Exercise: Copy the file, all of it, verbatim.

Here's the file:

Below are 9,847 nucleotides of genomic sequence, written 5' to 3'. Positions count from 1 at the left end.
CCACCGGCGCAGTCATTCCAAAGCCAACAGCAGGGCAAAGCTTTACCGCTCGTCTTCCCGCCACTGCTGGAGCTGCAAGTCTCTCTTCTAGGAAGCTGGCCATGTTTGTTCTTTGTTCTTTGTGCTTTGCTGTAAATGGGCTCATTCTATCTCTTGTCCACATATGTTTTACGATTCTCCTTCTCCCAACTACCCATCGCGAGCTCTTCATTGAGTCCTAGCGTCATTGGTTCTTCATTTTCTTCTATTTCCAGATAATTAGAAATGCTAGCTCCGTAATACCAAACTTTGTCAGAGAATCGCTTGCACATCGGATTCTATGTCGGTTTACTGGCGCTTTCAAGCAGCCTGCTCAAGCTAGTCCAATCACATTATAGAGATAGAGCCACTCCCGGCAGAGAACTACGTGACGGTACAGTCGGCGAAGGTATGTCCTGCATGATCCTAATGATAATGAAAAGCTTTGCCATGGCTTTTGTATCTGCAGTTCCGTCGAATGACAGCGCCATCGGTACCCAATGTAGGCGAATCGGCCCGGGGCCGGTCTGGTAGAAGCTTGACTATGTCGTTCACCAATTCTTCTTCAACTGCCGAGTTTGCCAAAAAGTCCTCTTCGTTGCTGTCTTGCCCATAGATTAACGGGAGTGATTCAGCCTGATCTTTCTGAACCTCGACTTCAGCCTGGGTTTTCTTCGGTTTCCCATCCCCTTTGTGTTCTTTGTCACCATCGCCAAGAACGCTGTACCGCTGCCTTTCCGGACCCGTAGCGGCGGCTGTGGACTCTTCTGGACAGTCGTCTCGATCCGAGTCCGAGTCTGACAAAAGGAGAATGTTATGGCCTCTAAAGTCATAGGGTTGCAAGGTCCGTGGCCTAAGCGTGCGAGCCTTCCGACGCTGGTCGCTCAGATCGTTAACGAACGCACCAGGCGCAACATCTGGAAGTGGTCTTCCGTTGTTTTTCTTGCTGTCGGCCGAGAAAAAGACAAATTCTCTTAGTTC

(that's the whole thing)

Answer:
Below are 9,847 nucleotides of genomic sequence, written 5' to 3'. Positions count from 1 at the left end.
CCACCGGCGCAGTCATTCCAAAGCCAACAGCAGGGCAAAGCTTTACCGCTCGTCTTCCCGCCACTGCTGGAGCTGCAAGTCTCTCTTCTAGGAAGCTGGCCATGTTTGTTCTTTGTTCTTTGTGCTTTGCTGTAAATGGGCTCATTCTATCTCTTGTCCACATATGTTTTACGATTCTCCTTCTCCCAACTACCCATCGCGAGCTCTTCATTGAGTCCTAGCGTCATTGGTTCTTCATTTTCTTCTATTTCCAGATAATTAGAAATGCTAGCTCCGTAATACCAAACTTTGTCAGAGAATCGCTTGCACATCGGATTCTATGTCGGTTTACTGGCGCTTTCAAGCAGCCTGCTCAAGCTAGTCCAATCACATTATAGAGATAGAGCCACTCCCGGCAGAGAACTACGTGACGGTACAGTCGGCGAAGGTATGTCCTGCATGATCCTAATGATAATGAAAAGCTTTGCCATGGCTTTTGTATCTGCAGTTCCGTCGAATGACAGCGCCATCGGTACCCAATGTAGGCGAATCGGCCCGGGGCCGGTCTGGTAGAAGCTTGACTATGTCGTTCACCAATTCTTCTTCAACTGCCGAGTTTGCCAAAAAGTCCTCTTCGTTGCTGTCTTGCCCATAGATTAACGGGAGTGATTCAGCCTGATCTTTCTGAACCTCGACTTCAGCCTGGGTTTTCTTCGGTTTCCCATCCCCTTTGTGTTCTTTGTCACCATCGCCAAGAACGCTGTACCGCTGCCTTTCCGGACCCGTAGCGGCGGCTGTGGACTCTTCTGGACAGTCGTCTCGATCCGAGTCCGAGTCTGACAAAAGGAGAATGTTATGGCCTCTAAAGTCATAGGGTTGCAAGGTCCGTGGCCTAAGCGTGCGAGCCTTCCGACGCTGGTCGCTCAGATCGTTAACGAACGCACCAGGCGCAACATCTGGAAGTGGTCTTCCGTTGTTTTTCTTGCTGTCGGCCGAGAAAAAGACAAATTCTCTTAGTTC